In a recent opinion, the United States Court of International Trade (CIT) upheld its categorical ban of the importation of fish and fish products caught with gillnets in the habitat of the critically endangered vaquita, off the coast of Mexico.
In a July 26, 2018 Order, the CIT granted a preliminary injunction sought by several conservation groups prohibiting the importation of certain fish and fish products from Mexico which had been caught using gillnet — fishing nets hung from boats that entangle fish and shrimp — within the limited range of the vaquita, the smallest porpoise in the world. Experts believe that just 15 vaquitas remain and all inhabit a small area in the Northern Gulf of California, between Baja California and Mexico. The CIT entered an order, pending final adjudication, banning the importation of shrimp, curvina, sierra, and chano fish from Mexican commercial fisheries that use gillnets within the vaquita’s range under the authority of the Marine Mammal Protection Act (“MMPA”).
The government subsequently filed a “motion to clarify” in which it questioned the scope of the ban and whether it was immediately effective. Specifically, the government challenged the scope of the MMPA with respect to illegal commercial fisheries, whether other federal environmental protection statutes rendered the express duties of the MMPA inoperative, and asserted that the regulatory challenges with respect to implementation made immediate implementation impossible. The CIT rejected each of these challenges and held, unequivocally, that the ban was effective immediately.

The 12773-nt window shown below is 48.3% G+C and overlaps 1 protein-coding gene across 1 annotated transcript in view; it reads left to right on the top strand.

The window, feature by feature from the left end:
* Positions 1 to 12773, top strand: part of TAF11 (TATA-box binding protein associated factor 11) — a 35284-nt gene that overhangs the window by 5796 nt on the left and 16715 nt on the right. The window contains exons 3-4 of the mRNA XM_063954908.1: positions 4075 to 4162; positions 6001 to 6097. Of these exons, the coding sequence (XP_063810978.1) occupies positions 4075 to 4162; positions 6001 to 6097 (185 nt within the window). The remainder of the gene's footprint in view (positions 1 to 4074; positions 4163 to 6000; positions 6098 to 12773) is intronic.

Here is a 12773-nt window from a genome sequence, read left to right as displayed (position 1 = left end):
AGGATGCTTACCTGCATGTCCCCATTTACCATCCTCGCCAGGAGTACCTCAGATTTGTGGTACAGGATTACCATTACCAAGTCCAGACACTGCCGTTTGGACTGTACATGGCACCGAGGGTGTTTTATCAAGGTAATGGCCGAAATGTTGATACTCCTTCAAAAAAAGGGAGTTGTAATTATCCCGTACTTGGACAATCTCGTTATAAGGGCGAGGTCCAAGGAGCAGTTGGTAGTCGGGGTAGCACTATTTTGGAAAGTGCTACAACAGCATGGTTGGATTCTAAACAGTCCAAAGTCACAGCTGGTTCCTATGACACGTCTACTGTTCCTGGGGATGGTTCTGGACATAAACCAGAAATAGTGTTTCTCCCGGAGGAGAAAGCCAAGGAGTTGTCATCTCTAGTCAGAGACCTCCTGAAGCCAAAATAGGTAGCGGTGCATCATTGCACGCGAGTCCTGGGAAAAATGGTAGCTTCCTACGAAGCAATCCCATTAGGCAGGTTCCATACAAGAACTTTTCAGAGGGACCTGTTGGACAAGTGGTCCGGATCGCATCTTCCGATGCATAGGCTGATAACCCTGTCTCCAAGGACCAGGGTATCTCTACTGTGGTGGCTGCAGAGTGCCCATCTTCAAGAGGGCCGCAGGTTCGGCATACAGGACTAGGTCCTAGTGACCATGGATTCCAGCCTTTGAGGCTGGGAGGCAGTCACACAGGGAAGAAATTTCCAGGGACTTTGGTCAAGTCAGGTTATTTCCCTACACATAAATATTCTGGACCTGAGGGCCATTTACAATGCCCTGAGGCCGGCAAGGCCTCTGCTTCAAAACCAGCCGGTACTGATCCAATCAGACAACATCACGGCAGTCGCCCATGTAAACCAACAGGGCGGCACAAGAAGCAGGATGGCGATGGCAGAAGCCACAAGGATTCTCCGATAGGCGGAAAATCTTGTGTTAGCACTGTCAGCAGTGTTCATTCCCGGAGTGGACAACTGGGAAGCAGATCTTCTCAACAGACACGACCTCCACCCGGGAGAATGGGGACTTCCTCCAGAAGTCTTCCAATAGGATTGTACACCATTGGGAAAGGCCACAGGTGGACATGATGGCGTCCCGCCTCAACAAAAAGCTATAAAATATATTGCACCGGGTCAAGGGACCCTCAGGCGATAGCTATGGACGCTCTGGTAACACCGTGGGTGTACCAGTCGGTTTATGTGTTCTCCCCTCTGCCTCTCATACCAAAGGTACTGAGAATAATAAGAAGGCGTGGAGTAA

The CIT determined that nothing in the language of the MMPA limited its authority to “legal” fisheries and, in fact, the MMPA was not limited to “commercial” fish, let alone, “legally caught” commercial fish. The CIT also found that the MMPA and other federal environmental protection statutes were “complimentary” and “non-duplicative” and, as such, did not excuse the government from its obligations under any of the statutes. Finally, the CIT “discern[ed] no merit” in the government’s argument lengthy certification processes meant that the ban was not effective immediately.
The CIT Opinion did not mince words in upholding its prior determination and chastising the governments request for “clarification.” The decision serves as cautionary reminder that the words of the CIT, or any Court, are meant to be followed by governments, importers, and brokers alike.